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teach that in that case the fruit of the Mass would enter the treasury
of the Church, and be applied afterwards in such indulgences and the
like as Almighty God might suggest to the dispensers of his gift
(Suarez, _Disp._, xxxviii, sec. 8). We beg to direct particular
attention here to the expression "sleep of peace." That harsh word
_death_, which we now use, was seldom or never heard among the
early Christians when talking of their departed brethren. Death to them
was nothing else but a sleep until the great day of resurrection, when
all would rise up again at the sound of the angel's trumpet; and this
bright idea animated their minds and enlivened all their hopes when
conversing with their absent friends in prayer. So, too, with the place
of interment; it was not called by that hard name that distinguishes it
too often now, viz., the _grave-yard_, but was called by the
milder term of _cemetery,_ which, from its Greek derivation, means
a dormitory, or sleeping-place. Nor was the word _bury_ employed
to signify the consigning the body to the earth. No, this sounded too
profane in the ears of the primitive Christians; they rather chose the
word _depose_, as suggestive of the treasure that was put away
until it pleased God to turn it to better use on the final reckoning
day. The old Teutonic expression for cemetery was, to say the least of
it, very beautiful. The blessed place was called in this tongue
_gottes-acker_ - that is, God's field - for the reason that the dead
were, so to speak, the seed sown in the ground from which would spring
the harvest reaped on the day of general resurrection in the shape of
glorified bodies. According to this beautiful notion, the stone which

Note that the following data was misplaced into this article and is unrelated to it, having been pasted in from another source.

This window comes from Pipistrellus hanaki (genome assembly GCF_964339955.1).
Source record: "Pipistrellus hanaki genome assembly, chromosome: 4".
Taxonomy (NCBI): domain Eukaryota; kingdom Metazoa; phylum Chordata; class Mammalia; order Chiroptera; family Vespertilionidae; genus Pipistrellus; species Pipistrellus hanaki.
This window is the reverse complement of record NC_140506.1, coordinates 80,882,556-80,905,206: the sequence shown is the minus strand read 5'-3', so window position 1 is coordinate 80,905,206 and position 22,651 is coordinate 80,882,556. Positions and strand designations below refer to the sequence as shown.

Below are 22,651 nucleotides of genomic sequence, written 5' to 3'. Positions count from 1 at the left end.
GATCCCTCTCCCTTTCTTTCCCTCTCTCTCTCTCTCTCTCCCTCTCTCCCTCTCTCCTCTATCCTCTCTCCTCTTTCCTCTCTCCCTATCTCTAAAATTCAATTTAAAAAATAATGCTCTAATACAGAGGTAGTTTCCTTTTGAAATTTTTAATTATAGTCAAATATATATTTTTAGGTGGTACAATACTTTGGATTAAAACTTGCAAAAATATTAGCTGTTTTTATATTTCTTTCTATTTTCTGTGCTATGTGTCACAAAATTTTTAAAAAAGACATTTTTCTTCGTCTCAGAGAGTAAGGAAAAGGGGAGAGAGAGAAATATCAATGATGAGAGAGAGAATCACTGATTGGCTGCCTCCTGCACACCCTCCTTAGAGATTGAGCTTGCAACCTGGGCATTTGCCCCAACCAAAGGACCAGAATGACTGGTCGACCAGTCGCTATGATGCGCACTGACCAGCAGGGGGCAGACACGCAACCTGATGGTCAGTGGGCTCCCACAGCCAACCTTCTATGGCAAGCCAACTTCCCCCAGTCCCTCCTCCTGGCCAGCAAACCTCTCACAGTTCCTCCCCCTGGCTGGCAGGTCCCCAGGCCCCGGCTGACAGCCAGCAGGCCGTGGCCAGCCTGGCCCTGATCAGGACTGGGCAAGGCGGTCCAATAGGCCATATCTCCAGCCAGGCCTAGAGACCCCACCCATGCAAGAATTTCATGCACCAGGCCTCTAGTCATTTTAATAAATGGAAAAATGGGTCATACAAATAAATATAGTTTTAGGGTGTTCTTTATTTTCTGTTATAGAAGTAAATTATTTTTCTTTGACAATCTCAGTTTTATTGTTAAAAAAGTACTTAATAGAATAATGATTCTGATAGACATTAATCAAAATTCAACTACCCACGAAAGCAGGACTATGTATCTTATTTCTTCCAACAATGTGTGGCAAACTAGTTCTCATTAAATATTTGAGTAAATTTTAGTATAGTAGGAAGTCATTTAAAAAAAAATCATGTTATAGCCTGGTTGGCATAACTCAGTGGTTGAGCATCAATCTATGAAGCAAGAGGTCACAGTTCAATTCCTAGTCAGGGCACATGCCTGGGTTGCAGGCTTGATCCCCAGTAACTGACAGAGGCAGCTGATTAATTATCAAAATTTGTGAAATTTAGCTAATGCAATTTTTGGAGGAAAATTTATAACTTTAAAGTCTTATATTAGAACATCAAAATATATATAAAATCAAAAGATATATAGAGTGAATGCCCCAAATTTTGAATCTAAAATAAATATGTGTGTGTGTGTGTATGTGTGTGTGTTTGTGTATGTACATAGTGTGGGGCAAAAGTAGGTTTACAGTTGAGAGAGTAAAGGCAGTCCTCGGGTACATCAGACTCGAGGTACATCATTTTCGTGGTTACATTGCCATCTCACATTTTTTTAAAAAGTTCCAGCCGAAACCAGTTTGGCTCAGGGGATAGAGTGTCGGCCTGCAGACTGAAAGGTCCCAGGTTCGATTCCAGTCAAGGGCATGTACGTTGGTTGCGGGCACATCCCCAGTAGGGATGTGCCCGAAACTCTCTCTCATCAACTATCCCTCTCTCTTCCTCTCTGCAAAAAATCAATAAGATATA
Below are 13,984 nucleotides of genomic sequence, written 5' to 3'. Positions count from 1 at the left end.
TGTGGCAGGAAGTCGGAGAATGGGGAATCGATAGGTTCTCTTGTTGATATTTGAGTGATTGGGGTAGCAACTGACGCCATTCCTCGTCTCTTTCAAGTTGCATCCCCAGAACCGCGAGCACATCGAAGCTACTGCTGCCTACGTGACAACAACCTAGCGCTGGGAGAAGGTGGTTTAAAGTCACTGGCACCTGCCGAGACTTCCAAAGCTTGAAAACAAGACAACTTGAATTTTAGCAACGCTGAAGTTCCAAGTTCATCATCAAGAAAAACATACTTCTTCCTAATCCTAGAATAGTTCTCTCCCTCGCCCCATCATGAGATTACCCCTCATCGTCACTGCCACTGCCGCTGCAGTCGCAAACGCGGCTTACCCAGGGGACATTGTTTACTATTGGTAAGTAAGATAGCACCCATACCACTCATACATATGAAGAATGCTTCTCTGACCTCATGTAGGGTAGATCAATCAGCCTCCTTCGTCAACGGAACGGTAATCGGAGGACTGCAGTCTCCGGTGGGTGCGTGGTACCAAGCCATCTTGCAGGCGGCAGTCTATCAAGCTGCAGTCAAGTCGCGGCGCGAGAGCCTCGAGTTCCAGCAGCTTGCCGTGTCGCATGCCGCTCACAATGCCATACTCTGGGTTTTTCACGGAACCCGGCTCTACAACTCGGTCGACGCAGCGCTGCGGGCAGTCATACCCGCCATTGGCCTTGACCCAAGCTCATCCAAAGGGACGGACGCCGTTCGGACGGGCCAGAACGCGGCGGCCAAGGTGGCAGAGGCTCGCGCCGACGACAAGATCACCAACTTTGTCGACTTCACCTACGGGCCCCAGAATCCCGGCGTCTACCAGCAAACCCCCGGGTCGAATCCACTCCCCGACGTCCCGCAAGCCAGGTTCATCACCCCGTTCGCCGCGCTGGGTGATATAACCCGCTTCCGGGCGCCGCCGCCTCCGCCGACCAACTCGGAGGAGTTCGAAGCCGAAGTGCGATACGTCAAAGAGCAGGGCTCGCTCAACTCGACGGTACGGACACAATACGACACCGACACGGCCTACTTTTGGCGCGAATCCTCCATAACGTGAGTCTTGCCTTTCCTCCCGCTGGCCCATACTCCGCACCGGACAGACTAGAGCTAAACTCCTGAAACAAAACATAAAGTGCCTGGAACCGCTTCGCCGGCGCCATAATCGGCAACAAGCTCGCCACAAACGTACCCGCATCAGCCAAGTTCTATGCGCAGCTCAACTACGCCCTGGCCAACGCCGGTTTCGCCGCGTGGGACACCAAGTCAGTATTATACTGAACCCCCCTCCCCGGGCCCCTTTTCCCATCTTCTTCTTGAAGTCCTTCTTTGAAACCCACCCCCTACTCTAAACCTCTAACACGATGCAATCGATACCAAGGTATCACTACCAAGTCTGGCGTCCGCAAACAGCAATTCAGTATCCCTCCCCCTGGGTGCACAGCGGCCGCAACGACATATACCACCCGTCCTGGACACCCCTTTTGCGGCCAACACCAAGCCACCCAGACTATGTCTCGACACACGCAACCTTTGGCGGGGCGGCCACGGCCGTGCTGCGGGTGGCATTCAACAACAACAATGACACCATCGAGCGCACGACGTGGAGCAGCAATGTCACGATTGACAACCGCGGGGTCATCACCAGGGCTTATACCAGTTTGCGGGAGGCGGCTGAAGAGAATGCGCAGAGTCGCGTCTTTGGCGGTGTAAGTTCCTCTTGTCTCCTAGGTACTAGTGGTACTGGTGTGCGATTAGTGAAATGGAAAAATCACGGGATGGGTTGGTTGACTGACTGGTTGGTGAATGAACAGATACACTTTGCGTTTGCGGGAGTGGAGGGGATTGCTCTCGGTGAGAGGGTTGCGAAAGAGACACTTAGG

told who the departed person was that lay at rest beneath, was likened
to the label that was hung upon a post by the farmer or gardener to
tell the passer-by the name of the flower that was deposited beneath.
This happy application of the word _sleep_ to death runs also
through Holy Scripture, where we frequently find such expressions as
"He slept with his fathers," "I have slept and I am refreshed," applied
from the third Psalm to our Divine Lord's time in the sepulchre; the
"sleep of peace," "he was gathered to his fathers," etc.

The prayers of the Orientals for the faithful departed are singularly
touching. In the Coptic Liturgy of St. Basil the memento is worded
thus: "In like manner, O Lord! remember also all those who have already
fallen asleep in the priesthood and amidst the laity; vouchsafe to give
rest to their souls in the bosoms of our holy fathers, Abraham, Isaac,
and Jacob; bring them into a place of greenness by the waters of
comfort, in the paradise of pleasure where grief and misery and sighing
are banished, in the brightness of the saints." The Orientals are very
much attached to ancient phraseology, and hence their frequent
application of "the bosom of Abraham" to that middle state of
purification in the next life which we universally designate by the
name of Purgatory. In the Syro-Jacobite Liturgy of John Bar Maadan,
part of the memento is thus worded: "Reckon them among the number of
Thine elect; cover them with the bright cloud of Thy saints; set them
with the lambs on Thy right hand, and bring them into Thy habitation."
The following extract is taken from the Liturgy of St. Chrysostom,
which, as we have said already, all the Catholic and schismatic Greeks
of the East follow: "Remember all those that are departed in the hope